Minimum Energy Efficiency Standards
Following a Government consultation, the proposed deadline to meet new Minimum Energy Efficiency Standards (having a minimum EPC rating of C) was originally set to come into effect in 2025 for new tenancies (and 2028 for existing). However, the Government has failed to provide any response to the consultation since January 2021, leading to speculation that the deadline will need to be extended6.
Energy performance should still be a focus
The lack of clarity on MEES does not mean it won’t happen, and it should still remain a focus for landlords as energy performance remains important. Without exception, every office reported an increase in applicants asking about a property’s EPC rating this quarter. Whilst this has not been a deal breaker in any circumstance, it is clear that energy performance is growing in importance for tenants, not least in relation to bills. Where rent includes bills properties have let exceptionally quickly, for example a 1-bedroom luxury duplex apartment just outside of Oxford at £1,800 which let on the first viewing.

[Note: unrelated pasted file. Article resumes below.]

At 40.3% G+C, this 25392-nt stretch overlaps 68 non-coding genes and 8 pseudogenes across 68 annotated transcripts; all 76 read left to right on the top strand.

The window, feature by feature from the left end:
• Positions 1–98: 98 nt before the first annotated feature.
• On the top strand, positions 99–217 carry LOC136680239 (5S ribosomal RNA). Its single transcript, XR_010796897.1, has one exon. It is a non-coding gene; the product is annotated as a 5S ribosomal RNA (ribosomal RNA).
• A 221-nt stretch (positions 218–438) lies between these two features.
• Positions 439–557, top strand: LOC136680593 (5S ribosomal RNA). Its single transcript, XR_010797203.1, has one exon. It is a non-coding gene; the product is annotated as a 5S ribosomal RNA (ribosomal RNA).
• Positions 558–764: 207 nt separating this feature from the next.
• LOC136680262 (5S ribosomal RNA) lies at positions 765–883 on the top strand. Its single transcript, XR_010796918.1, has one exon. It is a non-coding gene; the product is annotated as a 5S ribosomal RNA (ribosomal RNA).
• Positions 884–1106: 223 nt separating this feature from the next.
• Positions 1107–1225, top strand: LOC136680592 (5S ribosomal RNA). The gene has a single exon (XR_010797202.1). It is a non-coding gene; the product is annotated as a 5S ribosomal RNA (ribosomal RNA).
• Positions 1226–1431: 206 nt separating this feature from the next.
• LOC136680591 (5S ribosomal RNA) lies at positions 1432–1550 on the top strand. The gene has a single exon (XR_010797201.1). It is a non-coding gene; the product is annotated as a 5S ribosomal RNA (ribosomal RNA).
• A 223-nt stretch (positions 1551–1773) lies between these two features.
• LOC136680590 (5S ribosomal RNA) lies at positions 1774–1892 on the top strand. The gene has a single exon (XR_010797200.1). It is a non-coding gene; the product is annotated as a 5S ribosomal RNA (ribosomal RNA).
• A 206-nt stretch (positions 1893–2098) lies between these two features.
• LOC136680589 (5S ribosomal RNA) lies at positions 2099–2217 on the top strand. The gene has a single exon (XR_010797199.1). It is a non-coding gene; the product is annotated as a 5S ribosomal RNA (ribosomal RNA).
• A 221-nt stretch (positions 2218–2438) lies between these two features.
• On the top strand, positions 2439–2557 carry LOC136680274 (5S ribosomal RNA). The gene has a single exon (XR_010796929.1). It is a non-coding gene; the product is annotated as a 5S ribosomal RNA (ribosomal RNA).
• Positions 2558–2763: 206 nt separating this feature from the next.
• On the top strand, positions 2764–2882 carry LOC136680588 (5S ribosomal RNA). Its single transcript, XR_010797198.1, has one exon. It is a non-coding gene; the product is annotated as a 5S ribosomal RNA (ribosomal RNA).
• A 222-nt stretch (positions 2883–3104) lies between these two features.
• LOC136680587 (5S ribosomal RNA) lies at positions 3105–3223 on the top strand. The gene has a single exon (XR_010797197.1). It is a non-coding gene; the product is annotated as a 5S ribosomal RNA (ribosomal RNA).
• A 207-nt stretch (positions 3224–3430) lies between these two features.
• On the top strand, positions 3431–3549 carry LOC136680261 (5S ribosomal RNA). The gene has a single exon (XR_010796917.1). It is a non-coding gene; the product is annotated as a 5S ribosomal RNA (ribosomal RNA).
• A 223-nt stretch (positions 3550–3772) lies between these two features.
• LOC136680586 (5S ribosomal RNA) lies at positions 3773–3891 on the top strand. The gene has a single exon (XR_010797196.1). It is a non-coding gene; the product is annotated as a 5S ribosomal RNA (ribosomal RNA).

Published April 2023
For more information and an up to date view on the Oxfordshire letting market please email email@example.com.
1 Zoopla, Housing market outlook, March 2023
2 Long-term international migration, provisional: year ending June 2022, ONS
4 All individual rents in this report are pcm and marketing rents